It is not obvious for how many businesses she speaks, but Old Strathcona Business Association executive director Cherie Klassen has made an Edmonton Journal headline: she said the city’s businesses do not like the idea of exemption cards that permit people not to wear face masks.
Here’s the funny part: a number of businesses do not like it when people enter their premises wearing hoods or, heavens forbid, dark glasses. They do not like being robbed, and experience tells them many robbers prefer going around masked.
But mass hysteria changed most people into sheeple, and, not used to question official figures, they just buy the theory that government (in this case, Edmonton’s city council) know best what’s good for them.
If the sheeple did their homework, they would have known that the World Health Organization (WHO), the body responsible for causing the artificial panic in the first place, has been wavering on the use of face masks, going between such extremes as everyone should wear them at all times all the way to face masks do not protect anyone from anything.
Well, face masks do protect us from the spread of bacteria. Not from viruses. And wearing face masks can end up in unusual side effects (self-contamination, for example, or, in some cases and situations, carbon monoxide poisoning).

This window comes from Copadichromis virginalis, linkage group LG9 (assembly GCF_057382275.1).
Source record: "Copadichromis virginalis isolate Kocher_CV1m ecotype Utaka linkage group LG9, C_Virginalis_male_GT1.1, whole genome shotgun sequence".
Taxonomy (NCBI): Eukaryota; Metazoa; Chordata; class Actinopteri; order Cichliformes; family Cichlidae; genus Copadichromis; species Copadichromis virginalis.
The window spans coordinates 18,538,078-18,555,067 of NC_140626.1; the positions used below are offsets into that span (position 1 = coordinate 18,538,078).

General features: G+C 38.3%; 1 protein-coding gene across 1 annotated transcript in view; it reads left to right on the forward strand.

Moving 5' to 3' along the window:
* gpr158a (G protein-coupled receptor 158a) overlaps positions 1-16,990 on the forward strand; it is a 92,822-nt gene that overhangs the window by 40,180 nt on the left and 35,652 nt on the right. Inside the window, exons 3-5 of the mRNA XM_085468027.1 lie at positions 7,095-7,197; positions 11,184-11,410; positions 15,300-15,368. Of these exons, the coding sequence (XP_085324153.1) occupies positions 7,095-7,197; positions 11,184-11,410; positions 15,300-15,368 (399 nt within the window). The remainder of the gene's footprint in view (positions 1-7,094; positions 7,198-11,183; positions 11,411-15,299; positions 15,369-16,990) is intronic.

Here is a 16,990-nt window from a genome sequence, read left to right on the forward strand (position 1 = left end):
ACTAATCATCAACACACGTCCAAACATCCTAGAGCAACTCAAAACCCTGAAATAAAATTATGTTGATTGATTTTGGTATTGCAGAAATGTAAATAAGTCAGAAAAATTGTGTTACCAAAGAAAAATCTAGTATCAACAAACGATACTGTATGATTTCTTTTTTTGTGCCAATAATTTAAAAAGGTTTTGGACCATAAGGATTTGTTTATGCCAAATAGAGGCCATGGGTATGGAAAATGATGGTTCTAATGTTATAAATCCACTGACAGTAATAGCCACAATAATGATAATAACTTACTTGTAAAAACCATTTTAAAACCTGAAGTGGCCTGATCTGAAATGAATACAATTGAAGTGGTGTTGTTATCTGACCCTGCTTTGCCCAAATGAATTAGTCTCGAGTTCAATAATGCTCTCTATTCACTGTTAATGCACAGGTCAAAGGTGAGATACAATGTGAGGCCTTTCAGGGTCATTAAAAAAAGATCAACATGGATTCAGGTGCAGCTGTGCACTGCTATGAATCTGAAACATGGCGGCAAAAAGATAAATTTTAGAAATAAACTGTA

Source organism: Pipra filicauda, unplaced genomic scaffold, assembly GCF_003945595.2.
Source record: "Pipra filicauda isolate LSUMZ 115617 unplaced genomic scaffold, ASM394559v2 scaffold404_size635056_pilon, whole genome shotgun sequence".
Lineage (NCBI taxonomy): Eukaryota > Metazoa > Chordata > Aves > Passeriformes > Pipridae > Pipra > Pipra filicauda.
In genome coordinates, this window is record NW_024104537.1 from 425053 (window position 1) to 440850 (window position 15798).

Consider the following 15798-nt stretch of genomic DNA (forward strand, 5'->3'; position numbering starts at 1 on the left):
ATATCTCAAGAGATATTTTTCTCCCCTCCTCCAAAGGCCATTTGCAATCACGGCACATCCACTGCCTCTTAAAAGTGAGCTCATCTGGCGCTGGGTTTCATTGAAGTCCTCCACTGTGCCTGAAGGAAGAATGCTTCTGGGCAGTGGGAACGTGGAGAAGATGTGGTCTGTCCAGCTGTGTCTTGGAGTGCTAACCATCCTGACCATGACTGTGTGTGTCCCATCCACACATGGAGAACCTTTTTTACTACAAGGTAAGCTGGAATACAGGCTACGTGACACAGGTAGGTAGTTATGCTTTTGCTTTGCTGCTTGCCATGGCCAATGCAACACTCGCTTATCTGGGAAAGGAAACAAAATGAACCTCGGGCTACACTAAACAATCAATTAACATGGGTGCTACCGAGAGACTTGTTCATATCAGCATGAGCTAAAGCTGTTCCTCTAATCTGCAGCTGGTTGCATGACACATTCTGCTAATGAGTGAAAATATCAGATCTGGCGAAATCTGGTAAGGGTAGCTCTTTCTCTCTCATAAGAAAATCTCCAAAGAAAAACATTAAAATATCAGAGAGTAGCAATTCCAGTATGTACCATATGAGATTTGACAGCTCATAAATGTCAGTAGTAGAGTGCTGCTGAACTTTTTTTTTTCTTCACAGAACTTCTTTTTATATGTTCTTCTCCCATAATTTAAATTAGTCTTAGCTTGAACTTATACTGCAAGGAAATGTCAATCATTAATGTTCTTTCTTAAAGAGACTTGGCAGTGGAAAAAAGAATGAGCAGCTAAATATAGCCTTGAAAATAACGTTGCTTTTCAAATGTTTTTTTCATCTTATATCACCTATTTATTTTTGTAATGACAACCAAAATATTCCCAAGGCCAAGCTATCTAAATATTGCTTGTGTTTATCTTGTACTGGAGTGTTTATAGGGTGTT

Who’s right, who’s wrong?
A number of Canada’s constitutional lawyers question whether provincial and municipal governments had not acted beyond their powers (ultra vires is the Latin legal description of it) when they appropriated unusual powers to themselves.
Those governments said that extraordinary times require extraordinary measures. Those lawyers do not question the extraordinary times statement. They question whether those governments have the right to impose draconian measures for which they have no mandate from their boss, their voters.
We can expect tons of motions, counter-motions, arguments, counter-arguments, all this to be followed by some kind of a binding decision which can go either way: history teaches us that it does not necessarily have to be the side that is right that will prevail.
Speaking of history, a warning (caveat in Latin): Nazi Holocaust was perfectly within Germany’s laws at the time.
So, who knows?
There are more things we do not know.
For example, the Edmonton Journal article quotes one person, Ms. Klassen, while claiming that (verbatim) “Edmonton business organizations are pushing back against mask exemption cards being offered by the city, concerned they will be abused and lead to increased non-compliance.”
How Ms. Klassen arrived at her conclusions, the Edmonton Journal story does not say. How many business owners did she ask? Did she ask in Old Strathcona only? Did she ask elsewhere, too? How many agreed with her statement? How many did not?
To sum up: what justified the Edmonton Journal headline? Again, verbatim: City of Edmonton facing backlash over mandatory mask exemption cards, more than 1,660 doled out in early days
To be fair, the story also quotes an Edmonton radiologist and clinical assistant professor at the University of Alberta, Matthew Butcher. Not that he is unbiased (but, then again, who of us is not?). He represents a group of whose existence many might have not had an inkling until now: Masks4Canada.